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Hanford Nuclear tunnel collapases.

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posted on May, 11 2017 @ 08:46 PM
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There is also the cleanup of hexavalent chromium in the reactor areas.





posted on May, 11 2017 @ 09:22 PM
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a reply to: roadgravel

Challenging cleanup to say the least.

The most toxic and voluminous nuclear waste in the U.S.—208 million liters —sits in decaying underground tanks at the Hanford Site (a nuclear reservation) in southeastern Washington State. It accumulated there from the middle of World War II, when the Manhattan Project invented the first nuclear weapon, to 1987, when the last reactor shut down. The federal government’s current attempt at a permanent solution for safely storing that waste for centuries—the Waste Treatment and Immobilization Plant here—has hit a major snag in the form of potential chain reactions, hydrogen explosions and leaks from metal corrosion. And the revelation last February that six more of the storage tanks are currently leaking has further ramped up the pressure for resolution.
After decades of research, experimentation and political inertia, the U.S. Department of Energy (DoE) started building the “Vit Plant” at Hanford in 2000. It’s intended to sequester the waste in stainless steel–encased glass logs, a process known as vitrification (hence “Vit”), so it cannot escape into the environment, barring natural disasters like earthquakes or catastrophic fires. But progress on the plant slowed to a crawl last August, when numerous interested parties acknowledged that the plant’s design might present serious safety risks. In response, then-Energy Secretary Steven Chu appointed an expert panel to find a way forward. Because 60 of the 177 underground tanks have already leaked and all are at increasing risk to do so, solving the problem is urgent.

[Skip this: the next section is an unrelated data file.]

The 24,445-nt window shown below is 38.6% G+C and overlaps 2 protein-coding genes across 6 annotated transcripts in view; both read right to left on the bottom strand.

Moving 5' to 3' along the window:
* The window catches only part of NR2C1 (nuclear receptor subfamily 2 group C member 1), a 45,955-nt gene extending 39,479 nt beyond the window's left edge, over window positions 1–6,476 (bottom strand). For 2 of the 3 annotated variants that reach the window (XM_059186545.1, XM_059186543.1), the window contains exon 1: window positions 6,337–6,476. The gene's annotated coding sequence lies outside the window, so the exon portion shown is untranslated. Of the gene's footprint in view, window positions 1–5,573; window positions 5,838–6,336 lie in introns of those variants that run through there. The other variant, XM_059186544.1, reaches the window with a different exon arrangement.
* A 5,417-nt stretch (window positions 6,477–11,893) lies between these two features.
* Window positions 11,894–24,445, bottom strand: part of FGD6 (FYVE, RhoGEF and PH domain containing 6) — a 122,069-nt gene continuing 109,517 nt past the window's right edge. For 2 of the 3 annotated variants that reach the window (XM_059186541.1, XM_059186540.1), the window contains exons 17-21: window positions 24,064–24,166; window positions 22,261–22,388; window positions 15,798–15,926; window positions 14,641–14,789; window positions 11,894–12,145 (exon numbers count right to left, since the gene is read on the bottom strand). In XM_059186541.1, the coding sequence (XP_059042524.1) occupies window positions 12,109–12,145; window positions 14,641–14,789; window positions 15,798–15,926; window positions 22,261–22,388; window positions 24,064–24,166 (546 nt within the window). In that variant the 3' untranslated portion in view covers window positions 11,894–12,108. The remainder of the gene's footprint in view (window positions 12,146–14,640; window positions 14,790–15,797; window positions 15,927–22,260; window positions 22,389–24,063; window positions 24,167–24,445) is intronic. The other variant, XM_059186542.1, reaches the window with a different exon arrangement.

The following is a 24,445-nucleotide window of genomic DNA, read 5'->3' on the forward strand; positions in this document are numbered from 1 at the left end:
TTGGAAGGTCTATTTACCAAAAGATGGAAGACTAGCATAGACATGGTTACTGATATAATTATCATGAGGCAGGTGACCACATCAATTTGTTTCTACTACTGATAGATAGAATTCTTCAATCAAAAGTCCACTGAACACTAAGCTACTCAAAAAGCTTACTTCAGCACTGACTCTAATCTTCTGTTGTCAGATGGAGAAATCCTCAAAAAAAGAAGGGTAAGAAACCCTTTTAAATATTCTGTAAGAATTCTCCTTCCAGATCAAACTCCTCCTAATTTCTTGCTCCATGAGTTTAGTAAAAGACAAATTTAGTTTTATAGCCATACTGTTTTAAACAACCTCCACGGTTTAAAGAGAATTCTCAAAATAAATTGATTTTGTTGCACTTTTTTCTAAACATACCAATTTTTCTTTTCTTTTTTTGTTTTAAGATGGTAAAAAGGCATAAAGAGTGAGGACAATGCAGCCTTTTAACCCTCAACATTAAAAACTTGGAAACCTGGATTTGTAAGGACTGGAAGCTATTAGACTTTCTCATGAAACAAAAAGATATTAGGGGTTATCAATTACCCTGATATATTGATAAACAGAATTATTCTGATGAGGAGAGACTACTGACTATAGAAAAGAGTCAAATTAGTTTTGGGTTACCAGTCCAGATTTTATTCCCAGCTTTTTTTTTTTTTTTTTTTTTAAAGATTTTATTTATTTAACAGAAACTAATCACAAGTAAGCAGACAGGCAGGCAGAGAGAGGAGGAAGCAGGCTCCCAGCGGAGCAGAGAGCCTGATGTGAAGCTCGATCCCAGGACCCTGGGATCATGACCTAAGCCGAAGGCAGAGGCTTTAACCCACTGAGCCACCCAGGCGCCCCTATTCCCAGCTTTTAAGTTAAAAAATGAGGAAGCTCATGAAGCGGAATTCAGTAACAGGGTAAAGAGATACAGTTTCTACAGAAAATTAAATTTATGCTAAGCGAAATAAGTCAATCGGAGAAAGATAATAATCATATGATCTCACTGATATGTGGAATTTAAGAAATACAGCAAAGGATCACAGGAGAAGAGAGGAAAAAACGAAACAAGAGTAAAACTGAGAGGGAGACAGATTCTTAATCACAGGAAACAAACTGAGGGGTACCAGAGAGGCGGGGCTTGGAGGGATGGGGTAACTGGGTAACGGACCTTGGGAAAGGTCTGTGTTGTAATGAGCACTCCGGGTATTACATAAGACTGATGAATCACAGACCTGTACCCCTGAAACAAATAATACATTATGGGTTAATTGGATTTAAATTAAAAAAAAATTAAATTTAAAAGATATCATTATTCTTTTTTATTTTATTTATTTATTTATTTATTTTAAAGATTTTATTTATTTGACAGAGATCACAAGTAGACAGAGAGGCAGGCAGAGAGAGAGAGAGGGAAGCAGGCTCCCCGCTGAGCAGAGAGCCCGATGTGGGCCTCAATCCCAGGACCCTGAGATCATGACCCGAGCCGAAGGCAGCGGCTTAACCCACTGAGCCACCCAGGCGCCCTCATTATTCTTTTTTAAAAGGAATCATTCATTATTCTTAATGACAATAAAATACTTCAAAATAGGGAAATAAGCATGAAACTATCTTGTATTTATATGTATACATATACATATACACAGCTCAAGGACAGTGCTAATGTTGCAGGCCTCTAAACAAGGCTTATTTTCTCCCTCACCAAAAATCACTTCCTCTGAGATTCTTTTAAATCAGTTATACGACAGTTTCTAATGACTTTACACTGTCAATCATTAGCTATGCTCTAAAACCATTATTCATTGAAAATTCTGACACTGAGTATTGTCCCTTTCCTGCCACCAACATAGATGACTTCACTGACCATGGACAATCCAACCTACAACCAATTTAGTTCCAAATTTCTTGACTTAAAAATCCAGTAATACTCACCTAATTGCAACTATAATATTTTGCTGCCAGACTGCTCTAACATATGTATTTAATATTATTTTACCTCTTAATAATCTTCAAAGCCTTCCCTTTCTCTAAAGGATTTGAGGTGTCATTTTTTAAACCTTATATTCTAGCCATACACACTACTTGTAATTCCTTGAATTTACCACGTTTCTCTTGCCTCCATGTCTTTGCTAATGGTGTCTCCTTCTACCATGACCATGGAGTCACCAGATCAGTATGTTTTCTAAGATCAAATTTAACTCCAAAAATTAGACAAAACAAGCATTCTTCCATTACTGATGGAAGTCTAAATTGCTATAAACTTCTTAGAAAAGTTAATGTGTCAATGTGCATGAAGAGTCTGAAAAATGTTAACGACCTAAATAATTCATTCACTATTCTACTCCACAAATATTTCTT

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posted on May, 11 2017 @ 10:03 PM
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a reply to: D8Tee

Damn. I was not aware that the costs were really that high. And you cited the sources and everything. It's incredible how much money are being spend of these sort of things...



posted on May, 13 2017 @ 04:04 PM
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originally posted by: andrewjerol91
a reply to: D8Tee

Damn. I was not aware that the costs were really that high. And you cited the sources and everything. It's incredible how much money are being spend of these sort of things...


I'm wondering that this cost maybe fake, and is really a scam to glean the money from the taxpayer. Notice that we no longer here anything about this Golden Goose!
Somebody's (Soros, Rockefeller, Buffet?) golden egg was about to be cracked and the contamination has been swept under the rug again!



posted on May, 13 2017 @ 04:15 PM
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originally posted by: Violater1
The below photograph shows how close The Columbia River is the this area.

How sad, how very very sad.


Who were the geniuses that decided to put a nuclear waste station that close to a major river?
edit on 13-5-2017 by wickd_waze because: ASU



posted on May, 13 2017 @ 04:33 PM
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a reply to: wickd_waze

And in an earthquake zone...


The Nuclear Regulatory Commission last week denied a petition filed by Oregon/Washington Physicians for Social Responsibility and other groups asking for a shutdown of Washington’s Columbia reactor until it demonstrates it can meet seismic standards.